From the start of my journey to the finish line, I traveled 110,000 kilometers over 18 months. I visited seven continents and 64 countries. Looking back, the toughest part of the trip was saying goodbye to my loved ones. I left my boyfriend and my life in Pune behind to realize my dream. While I never expected him to wait for me, to my surprise, my boyfriend never gave up. Throughout my travels, he went to 15 countries to spend a few days with me at a time.
At Jodhpur’s Umaid Bhawan Palace, he proposed, and in November 2017, eight months after I started my trip, we married in the sacred valley of Machu Picchu. The day after our wedding, I got back on my bike again. During the next leg of the journey, I confirmed my pregnancy – performing sonograms in various nations and numerous languages. I endured three breakdowns in Africa, but I carried on, my unborn baby with me. When I completed the trek, I was six and half months pregnant and gave birth to my daughter three months later.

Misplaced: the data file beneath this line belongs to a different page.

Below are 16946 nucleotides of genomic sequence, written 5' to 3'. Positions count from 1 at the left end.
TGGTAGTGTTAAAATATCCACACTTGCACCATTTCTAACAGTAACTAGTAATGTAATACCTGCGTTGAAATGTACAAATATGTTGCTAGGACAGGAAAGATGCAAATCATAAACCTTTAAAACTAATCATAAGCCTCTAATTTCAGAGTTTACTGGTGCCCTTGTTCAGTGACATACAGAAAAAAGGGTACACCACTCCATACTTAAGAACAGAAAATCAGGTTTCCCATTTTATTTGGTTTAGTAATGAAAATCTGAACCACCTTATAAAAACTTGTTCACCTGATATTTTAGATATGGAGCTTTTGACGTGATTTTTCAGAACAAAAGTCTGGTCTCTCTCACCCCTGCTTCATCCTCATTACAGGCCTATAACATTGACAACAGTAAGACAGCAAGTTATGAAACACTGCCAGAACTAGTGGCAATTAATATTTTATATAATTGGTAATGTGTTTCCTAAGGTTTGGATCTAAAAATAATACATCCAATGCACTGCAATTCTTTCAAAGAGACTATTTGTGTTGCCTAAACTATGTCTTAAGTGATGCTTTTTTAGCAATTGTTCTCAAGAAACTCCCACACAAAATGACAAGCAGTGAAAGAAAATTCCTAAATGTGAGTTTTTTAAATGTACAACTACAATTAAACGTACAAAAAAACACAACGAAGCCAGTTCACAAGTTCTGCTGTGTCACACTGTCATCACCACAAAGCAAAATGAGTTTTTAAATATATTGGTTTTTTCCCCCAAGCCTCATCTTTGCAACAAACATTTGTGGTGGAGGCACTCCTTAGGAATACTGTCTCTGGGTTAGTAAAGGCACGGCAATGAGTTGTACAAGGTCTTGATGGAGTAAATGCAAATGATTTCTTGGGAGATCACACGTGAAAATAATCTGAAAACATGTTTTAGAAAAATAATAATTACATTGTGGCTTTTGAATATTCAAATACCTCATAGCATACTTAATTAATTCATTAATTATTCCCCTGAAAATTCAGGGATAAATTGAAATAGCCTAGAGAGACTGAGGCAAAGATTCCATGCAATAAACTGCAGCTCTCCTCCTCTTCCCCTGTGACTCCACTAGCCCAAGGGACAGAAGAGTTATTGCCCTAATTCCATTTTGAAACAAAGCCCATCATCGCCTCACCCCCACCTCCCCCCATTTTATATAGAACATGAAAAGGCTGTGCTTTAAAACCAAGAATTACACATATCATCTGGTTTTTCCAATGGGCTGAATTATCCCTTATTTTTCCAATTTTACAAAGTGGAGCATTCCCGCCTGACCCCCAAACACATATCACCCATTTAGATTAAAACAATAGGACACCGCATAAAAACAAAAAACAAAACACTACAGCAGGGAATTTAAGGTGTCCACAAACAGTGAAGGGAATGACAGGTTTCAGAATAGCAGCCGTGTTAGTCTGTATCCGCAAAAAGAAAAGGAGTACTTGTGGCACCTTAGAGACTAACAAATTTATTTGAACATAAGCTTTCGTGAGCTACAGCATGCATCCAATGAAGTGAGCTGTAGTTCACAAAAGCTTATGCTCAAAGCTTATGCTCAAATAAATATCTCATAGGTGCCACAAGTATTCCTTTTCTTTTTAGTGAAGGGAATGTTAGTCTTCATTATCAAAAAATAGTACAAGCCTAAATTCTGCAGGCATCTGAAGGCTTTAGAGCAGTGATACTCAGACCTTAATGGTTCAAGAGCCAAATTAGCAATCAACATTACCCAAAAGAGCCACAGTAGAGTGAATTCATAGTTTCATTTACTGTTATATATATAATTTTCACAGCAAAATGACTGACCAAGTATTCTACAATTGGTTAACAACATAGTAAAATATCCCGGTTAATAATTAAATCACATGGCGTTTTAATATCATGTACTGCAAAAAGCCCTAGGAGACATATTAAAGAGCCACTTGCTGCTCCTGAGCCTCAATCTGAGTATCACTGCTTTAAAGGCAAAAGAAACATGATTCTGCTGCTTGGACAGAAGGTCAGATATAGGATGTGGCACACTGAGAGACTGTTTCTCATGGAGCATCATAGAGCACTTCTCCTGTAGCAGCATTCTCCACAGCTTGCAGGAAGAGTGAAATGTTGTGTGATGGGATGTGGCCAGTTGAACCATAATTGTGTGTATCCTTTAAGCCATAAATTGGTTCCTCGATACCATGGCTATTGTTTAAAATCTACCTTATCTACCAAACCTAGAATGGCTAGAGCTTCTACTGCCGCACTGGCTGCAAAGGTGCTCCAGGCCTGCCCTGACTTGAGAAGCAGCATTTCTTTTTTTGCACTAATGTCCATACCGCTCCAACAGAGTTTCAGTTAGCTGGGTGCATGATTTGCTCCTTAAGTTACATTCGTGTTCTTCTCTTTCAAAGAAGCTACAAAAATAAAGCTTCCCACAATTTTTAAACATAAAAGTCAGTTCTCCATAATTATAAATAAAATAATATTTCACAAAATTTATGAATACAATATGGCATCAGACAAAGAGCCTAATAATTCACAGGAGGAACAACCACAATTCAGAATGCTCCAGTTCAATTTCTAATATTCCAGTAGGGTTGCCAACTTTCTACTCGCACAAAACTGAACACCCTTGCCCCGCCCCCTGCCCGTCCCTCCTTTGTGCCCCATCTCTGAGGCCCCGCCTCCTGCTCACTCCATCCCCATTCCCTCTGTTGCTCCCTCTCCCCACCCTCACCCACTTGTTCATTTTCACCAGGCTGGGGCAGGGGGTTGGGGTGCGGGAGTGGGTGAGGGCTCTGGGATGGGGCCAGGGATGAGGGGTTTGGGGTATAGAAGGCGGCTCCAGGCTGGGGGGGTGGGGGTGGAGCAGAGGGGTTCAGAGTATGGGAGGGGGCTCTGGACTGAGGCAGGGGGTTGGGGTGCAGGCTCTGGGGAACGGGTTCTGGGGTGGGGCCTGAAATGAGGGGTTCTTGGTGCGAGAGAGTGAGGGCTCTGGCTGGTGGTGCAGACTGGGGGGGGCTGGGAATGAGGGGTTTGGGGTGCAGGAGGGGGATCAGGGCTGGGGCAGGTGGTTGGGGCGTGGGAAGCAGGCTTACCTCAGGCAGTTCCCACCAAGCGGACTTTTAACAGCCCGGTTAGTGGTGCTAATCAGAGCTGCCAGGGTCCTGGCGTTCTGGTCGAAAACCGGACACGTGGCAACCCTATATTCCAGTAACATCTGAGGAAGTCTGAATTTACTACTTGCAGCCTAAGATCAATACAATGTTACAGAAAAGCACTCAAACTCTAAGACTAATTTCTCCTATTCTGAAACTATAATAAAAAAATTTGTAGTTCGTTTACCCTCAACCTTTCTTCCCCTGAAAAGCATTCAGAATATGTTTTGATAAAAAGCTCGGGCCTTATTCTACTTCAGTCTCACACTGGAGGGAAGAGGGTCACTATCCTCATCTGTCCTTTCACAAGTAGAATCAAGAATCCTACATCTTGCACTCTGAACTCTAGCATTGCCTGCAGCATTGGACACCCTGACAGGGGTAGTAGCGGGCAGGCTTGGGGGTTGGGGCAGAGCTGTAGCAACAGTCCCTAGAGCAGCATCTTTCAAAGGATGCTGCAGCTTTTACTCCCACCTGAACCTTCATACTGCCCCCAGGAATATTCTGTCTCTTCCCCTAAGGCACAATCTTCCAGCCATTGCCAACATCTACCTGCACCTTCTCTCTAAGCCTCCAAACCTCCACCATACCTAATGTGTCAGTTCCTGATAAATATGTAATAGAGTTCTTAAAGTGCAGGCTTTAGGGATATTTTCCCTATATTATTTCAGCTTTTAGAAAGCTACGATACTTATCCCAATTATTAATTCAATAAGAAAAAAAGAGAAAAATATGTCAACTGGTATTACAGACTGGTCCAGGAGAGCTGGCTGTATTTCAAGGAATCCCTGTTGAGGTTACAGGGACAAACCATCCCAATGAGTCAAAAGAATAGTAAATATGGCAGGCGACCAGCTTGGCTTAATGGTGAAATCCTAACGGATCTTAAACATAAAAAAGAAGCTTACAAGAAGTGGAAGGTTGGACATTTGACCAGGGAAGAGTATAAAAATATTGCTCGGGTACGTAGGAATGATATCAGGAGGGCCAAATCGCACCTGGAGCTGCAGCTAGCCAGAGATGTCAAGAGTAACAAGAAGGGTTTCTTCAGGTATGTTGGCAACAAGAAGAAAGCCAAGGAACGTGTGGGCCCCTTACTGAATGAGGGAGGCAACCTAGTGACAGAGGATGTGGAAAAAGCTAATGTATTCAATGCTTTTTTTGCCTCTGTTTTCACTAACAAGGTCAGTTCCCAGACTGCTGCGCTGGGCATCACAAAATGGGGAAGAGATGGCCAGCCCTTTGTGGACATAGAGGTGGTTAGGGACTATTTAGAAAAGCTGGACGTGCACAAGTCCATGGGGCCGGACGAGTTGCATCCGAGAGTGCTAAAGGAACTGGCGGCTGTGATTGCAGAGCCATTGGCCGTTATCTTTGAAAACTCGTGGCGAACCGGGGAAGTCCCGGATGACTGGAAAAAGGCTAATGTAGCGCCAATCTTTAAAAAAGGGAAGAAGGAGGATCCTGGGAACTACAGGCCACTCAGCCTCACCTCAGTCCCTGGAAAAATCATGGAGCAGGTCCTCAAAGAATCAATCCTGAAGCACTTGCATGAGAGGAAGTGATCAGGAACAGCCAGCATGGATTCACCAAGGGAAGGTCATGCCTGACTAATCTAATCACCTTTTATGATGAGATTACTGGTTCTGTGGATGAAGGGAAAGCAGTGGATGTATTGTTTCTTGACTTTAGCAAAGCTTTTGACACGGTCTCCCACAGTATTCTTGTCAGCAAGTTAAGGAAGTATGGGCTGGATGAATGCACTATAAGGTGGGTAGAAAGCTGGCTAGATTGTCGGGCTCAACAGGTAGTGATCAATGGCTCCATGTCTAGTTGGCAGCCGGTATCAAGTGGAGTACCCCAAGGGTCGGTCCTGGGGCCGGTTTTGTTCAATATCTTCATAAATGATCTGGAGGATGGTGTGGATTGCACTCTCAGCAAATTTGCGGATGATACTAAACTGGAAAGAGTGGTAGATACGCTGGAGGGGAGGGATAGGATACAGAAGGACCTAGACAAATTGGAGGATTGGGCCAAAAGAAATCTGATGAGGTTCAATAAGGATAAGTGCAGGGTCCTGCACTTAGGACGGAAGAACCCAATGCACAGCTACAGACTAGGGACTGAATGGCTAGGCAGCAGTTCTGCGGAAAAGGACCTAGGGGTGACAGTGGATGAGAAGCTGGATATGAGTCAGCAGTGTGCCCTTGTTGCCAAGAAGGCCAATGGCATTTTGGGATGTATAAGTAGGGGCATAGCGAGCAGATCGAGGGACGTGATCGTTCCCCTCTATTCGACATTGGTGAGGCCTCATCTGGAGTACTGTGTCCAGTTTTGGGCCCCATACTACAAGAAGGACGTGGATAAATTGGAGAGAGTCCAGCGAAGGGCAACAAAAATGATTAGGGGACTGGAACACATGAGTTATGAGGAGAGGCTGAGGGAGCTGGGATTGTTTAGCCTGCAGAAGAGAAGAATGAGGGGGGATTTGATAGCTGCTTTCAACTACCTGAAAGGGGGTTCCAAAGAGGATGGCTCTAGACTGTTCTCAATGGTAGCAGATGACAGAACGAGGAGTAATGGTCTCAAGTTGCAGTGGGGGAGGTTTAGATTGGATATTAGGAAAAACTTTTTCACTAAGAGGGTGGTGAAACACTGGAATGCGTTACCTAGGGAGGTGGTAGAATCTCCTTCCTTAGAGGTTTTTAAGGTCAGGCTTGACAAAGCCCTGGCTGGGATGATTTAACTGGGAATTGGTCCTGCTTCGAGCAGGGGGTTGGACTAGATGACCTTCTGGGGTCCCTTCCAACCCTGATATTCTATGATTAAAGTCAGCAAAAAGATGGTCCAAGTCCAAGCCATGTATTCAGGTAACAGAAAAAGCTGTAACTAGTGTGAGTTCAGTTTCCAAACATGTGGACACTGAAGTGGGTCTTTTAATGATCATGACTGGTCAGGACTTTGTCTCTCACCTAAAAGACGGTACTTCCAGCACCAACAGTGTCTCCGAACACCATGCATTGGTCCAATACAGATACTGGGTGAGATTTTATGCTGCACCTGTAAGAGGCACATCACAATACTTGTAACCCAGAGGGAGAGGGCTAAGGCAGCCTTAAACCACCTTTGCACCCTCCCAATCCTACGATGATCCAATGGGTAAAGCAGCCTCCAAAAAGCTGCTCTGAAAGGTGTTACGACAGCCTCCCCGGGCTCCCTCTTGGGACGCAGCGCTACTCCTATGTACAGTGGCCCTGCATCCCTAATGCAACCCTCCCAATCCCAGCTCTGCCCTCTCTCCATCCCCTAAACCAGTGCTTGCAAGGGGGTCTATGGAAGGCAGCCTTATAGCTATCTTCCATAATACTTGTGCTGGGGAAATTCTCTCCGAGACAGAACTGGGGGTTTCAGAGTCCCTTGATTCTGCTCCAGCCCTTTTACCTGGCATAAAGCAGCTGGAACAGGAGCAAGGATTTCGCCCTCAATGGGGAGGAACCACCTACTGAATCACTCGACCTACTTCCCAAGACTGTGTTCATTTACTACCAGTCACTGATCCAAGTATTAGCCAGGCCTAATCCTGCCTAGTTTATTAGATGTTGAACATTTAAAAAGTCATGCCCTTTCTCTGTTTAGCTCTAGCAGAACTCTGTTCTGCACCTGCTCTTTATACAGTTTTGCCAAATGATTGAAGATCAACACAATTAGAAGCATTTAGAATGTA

Along the way, I entered my home country of Iran on my bike. I became the first Iranian woman to be granted permission to a motorcycle license by the government. It felt surreal. As messages poured in from other Iranian women, it motivated me to lead a campaign around the world to advocate for them and win their right to drive a motorcycle. It saddened and hurt me to realize they could not enjoy the same amazing experiences I had. I called the campaign “Women, Life, Freedom.”